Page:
Last week we saw the release of the Chicago PMI. The following are the anecdotal points from the report.
- It appears to be a good close to an up and down year. Supply issues encountered earlier in the year seem to have been resolved. After peaking mid-year most of our raw materials pricing has returned to December 2010 levels. Hope 2012 is the year things turn around but, got to be prepared for anything as the last few years have shown that anything is possible…
- Our backlog remains solid with several new orders still pending.
- Supplier capacities continue to be an issue. The lack of capacity is restraining sales.
- Overall prices have eased and continue to ease. A few commodities are still turbulent, yet general picture looks very strong for lower costs in 2012.
- We see signs of increased borrowing from our small business clients.
- Order intake is a bit below plan. Material prices are holding steady.
- Commodities starting to soften. This will be good for December and January numbers.
- At my company although sales has increased by 36% overall, customers are requiring shorter lead times and guaranteed cost savings. Therefore, the company is completing more jobs for less….which means the company is more efficiency focused.
- Demand for paper and film continues to be strong.
- Critical mass seems to be building. Should be an exciting 1st Quarter.
This is just anecdotal information, so take it with a grain of salt. But all of it is very positive. Raw material prices are dropping; backlogs are solid; small businesses are borrowing more money, overall capacity is being strained (meaning more construction is necessary).
Now consider that with the latest ISM manufacturing anecdotal information:
- “Business still holding its own. Some growth in margin now that some of the raw materials prices have abated. Oil is pushing $100 so that has not been favourable.” (Chemical Products)
- Orders for the remaining two months have increased after an extended ‘summer dip’ in sales overall. We expect to finish the year approximately 10 per cent above 2010.” (Electrical Equipment, Appliances & Components)
- Seeing a slight slowdown in orders; could be related to the holidays.” (Primary Metals)
- Material lead times are getting longer. Seems like no one is hiring. Trying to do twice the output with the same amount of people.” (Food, Beverage & Tobacco Products)
- Japanese auto production has returned to 100 per cent, and domestic manufacturing continues to increase.” (Fabricated Metal Products)
- Oil exploration seems to be really picking up. Government is permitting again, so business is the busiest we’ve ever seen.” (Computer & Electronic Products)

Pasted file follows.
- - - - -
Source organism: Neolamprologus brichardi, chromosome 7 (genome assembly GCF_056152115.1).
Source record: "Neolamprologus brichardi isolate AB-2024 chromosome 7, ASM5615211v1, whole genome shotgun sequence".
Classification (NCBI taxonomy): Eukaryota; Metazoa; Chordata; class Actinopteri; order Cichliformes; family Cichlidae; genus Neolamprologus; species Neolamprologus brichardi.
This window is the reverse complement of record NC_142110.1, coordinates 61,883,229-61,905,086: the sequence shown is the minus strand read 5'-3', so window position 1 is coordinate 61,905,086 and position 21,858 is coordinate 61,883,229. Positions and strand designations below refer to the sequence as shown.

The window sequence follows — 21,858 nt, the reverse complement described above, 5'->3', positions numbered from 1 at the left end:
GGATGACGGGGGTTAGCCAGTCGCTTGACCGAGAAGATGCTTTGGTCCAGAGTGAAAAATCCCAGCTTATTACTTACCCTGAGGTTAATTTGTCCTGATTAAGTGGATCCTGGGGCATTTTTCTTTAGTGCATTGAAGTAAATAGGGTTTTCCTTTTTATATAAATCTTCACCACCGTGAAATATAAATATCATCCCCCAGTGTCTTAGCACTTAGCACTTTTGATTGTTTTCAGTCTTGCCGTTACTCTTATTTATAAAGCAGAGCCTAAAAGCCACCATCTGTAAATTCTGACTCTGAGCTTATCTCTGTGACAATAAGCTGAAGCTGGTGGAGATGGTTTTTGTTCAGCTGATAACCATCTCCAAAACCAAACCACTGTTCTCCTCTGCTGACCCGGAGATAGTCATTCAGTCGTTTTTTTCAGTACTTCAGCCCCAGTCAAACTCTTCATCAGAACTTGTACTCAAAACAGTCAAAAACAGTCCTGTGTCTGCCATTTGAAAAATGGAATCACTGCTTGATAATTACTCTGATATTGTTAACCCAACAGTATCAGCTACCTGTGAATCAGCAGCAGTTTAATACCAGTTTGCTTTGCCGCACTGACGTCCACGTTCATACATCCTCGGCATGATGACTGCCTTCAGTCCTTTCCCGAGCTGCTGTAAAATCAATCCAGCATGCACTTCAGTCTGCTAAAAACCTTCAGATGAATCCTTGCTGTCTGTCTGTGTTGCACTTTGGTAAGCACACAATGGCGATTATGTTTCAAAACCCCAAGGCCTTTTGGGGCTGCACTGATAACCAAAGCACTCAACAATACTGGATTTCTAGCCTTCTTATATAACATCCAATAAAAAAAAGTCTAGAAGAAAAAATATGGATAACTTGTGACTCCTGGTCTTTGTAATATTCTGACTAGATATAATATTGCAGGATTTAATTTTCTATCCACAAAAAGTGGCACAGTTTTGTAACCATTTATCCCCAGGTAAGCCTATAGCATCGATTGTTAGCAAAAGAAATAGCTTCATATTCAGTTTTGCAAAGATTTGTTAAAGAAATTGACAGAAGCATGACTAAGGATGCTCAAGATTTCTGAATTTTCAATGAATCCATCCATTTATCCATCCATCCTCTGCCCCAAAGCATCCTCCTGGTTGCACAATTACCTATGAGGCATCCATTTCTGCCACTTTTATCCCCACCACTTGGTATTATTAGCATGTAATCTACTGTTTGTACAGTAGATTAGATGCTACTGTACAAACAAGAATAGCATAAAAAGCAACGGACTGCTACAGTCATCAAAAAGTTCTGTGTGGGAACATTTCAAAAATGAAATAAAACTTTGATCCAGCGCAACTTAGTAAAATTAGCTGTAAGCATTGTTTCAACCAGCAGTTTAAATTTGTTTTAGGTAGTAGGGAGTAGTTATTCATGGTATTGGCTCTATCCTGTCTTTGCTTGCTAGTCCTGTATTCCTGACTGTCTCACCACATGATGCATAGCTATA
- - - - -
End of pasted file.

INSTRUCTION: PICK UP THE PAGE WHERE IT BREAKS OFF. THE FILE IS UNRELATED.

- The EPS ruling about higher fees for coal-generated electricity can have a huge, negative impact on our business if implemented in January 2012. We are at the peak of our seasonal demand push.” (Plastics & Rubber Products)
- Thailand flood impacting our business. Honda and Toyota cut production forecasts, and we are chasing some components made in Thailand.” (Transportation Equipment)
Points 1 and 2 are bullish; point 3 may be holiday related, but either way, it’s hardly a massive slowdown. Point 4 means that orders are increasing, as it is taking longer to get materials. Point 6 simply reassures as that Japan is back to 100%. Point 6 is bullish; point 7 will be delayed, and point 8 is bearish.
Taken together, the anecdotal points from the manufacturing sector are pretty good.
However, consider this from the latest ISM services report:
- Business activity continues to swing back and forth. Customer traffic remains lower than expected, but discretionary spending is fluctuating, making it difficult to find the pulse of the consumer.” (Arts, Entertainment & Recreation)
- Lending is getting a little better. Competition for good deals is fierce because there remains a very limited number of high-quality borrowers.” (Finance & Insurance)
- Raw materials prices appear to be stabilizing, and in some cases are dropping. Diesel fuels remain elevated and have not dropped.” (Mining)
- We currently see no signs of a turnaround. Customers are nervous about the future of their jobs and incomes. Due to this fact, our sales are down and our need to hire more employees is, too.” (Accommodation & Food Services)
- Business is slowly improving. Outlook for the next few months is good.” (Retail Trade)
- In the face of an extremely tight business climate, prices continue to be sticky. We are not seeing significant price moderation.” (Management of Companies & Support Services)
This is a far softer report. Business is swinging back and forth (pt. 1) and there are no signs of a turnaround (pt 4). Prices are again moderating (pt. 3) and lending is again improving (pt. 2), and overall business is slowly improving (pt. 5).